The Etruscans lived in ancient Italy starting in 900 BC, generally in the regions corresponding to modern-day Tuscany, western Umbria and northern Lazio.

The Apollo of Veio,  a masterpiece of Etruscan art dating to the sixth century BC

They were ultimately assimilated into Roman society, starting in the late 4th century and completing in the first century BC, when they were made citizens of the Roman Empire. 

Early Etruscan inscriptions date back to 700 BC, and the civilization was assimilated into the Roman Republic in the late 4th century BC.

They once ruled Rome and influenced Romans on everything including religion, government, art and architecture.

Considered one of the most religious people of the ancient world, religion spread throughout Etruscan life, and ruling magistrates also exercised religious authority.

Etruscans were a highly cultured people, but very little of their writing has been preserved, mostly just short funerary inscriptions with names and titles. 

Using the technique, they were able to uncover the image of a person carrying a tool or object, as well as details of their hair and face.

Combining MHX and color analysis on another Etruscan painting at Chiusi's National Etruscan Museum, the team rediscovered details that had disappeared over the millennia, including depictions of the Etruscan underworld showing rocks, trees, and water.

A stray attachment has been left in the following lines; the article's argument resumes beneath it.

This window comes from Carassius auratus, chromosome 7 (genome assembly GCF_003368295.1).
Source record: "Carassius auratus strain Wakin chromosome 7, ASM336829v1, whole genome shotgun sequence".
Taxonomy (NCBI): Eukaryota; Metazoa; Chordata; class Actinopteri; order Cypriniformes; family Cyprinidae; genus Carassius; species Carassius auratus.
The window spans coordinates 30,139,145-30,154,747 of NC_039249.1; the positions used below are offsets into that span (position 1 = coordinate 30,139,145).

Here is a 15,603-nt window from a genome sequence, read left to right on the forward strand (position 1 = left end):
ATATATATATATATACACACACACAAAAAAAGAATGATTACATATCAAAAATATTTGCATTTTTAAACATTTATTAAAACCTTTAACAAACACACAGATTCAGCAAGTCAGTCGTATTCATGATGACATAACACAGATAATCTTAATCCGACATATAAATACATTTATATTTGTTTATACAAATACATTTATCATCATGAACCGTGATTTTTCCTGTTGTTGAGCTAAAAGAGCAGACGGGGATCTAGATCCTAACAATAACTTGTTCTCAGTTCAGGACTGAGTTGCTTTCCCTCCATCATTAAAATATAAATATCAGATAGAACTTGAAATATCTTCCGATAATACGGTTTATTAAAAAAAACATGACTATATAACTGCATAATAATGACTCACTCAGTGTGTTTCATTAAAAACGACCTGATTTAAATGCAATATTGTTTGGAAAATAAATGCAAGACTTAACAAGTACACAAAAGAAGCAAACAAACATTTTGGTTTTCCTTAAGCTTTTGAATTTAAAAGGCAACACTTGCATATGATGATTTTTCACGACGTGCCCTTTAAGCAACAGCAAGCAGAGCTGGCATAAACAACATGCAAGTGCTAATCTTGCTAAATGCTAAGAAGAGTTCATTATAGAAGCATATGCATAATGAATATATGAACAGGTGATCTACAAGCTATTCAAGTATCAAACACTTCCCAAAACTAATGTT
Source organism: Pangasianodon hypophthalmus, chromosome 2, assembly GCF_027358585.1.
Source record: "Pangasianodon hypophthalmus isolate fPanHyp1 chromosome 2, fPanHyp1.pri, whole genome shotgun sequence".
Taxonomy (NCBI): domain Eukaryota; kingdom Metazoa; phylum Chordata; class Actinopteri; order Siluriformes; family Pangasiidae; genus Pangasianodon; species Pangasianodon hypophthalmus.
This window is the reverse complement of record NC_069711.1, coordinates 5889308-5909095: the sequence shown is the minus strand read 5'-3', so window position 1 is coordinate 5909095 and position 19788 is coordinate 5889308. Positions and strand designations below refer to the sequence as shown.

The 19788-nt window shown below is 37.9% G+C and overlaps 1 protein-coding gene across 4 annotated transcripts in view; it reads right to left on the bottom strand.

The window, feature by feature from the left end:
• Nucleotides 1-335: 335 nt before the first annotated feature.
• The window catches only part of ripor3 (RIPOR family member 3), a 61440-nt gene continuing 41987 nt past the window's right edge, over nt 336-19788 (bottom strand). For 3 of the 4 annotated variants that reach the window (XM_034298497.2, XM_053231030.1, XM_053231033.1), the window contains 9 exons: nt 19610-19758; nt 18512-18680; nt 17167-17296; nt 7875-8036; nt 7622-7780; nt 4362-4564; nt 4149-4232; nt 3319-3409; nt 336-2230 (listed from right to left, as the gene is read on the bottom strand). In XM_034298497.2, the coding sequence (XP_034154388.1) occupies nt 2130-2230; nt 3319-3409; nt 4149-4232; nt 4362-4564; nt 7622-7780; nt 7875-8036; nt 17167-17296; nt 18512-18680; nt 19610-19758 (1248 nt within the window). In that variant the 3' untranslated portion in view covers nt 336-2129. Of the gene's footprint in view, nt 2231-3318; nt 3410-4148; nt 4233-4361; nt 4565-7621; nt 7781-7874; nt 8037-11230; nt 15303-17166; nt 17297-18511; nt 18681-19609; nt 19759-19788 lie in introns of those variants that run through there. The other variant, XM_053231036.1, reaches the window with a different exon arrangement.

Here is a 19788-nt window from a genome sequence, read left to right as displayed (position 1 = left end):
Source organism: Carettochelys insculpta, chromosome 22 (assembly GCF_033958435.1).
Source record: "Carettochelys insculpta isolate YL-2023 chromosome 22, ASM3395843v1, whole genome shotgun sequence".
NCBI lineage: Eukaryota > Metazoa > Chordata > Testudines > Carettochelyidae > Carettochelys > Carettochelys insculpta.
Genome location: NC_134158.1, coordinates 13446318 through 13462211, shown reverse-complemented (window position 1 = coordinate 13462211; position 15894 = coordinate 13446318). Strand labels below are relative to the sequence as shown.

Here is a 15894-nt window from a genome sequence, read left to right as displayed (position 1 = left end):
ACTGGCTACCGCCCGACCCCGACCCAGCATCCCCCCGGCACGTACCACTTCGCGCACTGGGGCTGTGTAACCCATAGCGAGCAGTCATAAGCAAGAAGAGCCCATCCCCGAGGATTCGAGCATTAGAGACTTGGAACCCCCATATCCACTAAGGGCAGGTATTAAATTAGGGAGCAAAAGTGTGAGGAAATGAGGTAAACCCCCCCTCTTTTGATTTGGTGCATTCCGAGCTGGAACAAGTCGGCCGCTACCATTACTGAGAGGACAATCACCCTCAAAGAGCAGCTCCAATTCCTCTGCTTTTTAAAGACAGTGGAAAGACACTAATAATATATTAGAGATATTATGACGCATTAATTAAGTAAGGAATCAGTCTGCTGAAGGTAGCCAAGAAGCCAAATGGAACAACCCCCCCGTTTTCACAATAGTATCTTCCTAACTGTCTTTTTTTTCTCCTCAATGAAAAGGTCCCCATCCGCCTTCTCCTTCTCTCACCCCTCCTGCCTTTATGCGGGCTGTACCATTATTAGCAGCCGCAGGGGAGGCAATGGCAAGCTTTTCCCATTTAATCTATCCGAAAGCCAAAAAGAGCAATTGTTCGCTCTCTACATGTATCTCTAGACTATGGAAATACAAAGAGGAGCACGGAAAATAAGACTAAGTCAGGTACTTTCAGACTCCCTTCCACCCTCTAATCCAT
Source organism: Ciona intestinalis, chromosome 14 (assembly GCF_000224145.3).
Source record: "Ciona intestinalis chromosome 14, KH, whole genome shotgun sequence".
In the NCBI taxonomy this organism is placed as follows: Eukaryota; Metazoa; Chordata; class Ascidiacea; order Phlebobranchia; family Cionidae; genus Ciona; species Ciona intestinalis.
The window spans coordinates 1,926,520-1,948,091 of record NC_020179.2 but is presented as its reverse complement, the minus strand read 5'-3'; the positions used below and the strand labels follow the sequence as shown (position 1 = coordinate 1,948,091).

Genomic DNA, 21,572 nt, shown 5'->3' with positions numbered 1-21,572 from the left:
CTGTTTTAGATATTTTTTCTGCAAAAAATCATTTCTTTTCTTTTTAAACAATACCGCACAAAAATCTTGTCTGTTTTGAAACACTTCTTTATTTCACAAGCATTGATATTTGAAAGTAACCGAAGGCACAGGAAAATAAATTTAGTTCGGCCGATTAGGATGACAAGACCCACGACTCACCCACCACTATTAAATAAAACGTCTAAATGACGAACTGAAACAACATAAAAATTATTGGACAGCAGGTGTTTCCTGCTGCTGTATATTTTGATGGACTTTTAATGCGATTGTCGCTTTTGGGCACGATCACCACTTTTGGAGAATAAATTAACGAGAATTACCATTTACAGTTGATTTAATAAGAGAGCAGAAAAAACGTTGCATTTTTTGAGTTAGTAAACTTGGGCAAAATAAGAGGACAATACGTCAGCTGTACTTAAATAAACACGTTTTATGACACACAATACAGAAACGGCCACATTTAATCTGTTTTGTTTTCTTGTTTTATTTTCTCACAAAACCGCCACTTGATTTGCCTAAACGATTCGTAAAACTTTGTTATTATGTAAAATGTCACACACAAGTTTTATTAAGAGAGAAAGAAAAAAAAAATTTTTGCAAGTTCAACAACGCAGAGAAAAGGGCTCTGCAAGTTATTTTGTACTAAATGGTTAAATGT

Given that different pigments are made from different materials, some colors survive better than others.

Gloria Adinolfi, who conducted the hyperspectral analysis, is a researcher at Rome's Pegaso Srl Archeologia Arte Archeometria.

Adinolfi says the significant loss of information on the colors of preserved paintings is a major issue, 'with special regard to some specific colors owing to their physical chemical composition,' Live Science reported. 

Some shades of green fade more quickly, for example, while red tends to endure.

That can give a distorted view of ancient artwork, Adinolfi explained in a presentation at the virtual joint annual meeting of the Archaeological Institute of America and the Society for Classical Studies.

'Red oaks usually seem to be more resistant so that sometimes reds are dominant and alter the correct perception of the original polychromy of the pictorial decoration,' she said.

Adinolfi hopes to use MHX to bring more lost details from Etruscan artwork to life.

The Etruscans were a mysterious civilization, and although a number of paintings and artifacts have been found, little is known about their culture.

Most Etruscan discoveries, like the tomb paintings at Chiusi, are funeral objects.

In 2016, researchers uncovered a 2,500-year-old sandstone tablet at the Poggio Colla site in northern Etruria, northeast of modern-day Florence.

They believe the slab, weighing around 500 pounds, is a rare example of an Etruscan sacred text, with at least 70 legible letters and punctuation marks, and possibly the name of a god or goddess.